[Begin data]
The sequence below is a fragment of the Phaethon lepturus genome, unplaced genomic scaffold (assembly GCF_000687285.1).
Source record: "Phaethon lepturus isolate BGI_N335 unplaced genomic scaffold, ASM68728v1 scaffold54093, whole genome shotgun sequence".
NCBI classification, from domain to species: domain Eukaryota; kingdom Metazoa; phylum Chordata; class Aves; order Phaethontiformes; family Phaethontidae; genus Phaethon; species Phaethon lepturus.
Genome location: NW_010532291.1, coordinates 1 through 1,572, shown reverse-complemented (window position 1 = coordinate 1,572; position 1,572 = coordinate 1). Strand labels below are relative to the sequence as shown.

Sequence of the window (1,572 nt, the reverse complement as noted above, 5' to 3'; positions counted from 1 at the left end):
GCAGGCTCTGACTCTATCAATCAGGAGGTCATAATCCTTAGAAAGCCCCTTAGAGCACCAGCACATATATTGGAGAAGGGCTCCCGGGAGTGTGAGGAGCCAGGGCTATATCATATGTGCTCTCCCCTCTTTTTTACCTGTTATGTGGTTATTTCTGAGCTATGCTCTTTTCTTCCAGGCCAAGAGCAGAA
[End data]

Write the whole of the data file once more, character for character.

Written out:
The sequence below is a fragment of the Phaethon lepturus genome, unplaced genomic scaffold (assembly GCF_000687285.1).
Source record: "Phaethon lepturus isolate BGI_N335 unplaced genomic scaffold, ASM68728v1 scaffold54093, whole genome shotgun sequence".
NCBI classification, from domain to species: domain Eukaryota; kingdom Metazoa; phylum Chordata; class Aves; order Phaethontiformes; family Phaethontidae; genus Phaethon; species Phaethon lepturus.
Genome location: NW_010532291.1, coordinates 1 through 1,572, shown reverse-complemented (window position 1 = coordinate 1,572; position 1,572 = coordinate 1). Strand labels below are relative to the sequence as shown.

Sequence of the window (1,572 nt, the reverse complement as noted above, 5' to 3'; positions counted from 1 at the left end):
GCAGGCTCTGACTCTATCAATCAGGAGGTCATAATCCTTAGAAAGCCCCTTAGAGCACCAGCACATATATTGGAGAAGGGCTCCCGGGAGTGTGAGGAGCCAGGGCTATATCATATGTGCTCTCCCCTCTTTTTTACCTGTTATGTGGTTATTTCTGAGCTATGCTCTTTTCTTCCAGGCCAAGAGCAGAA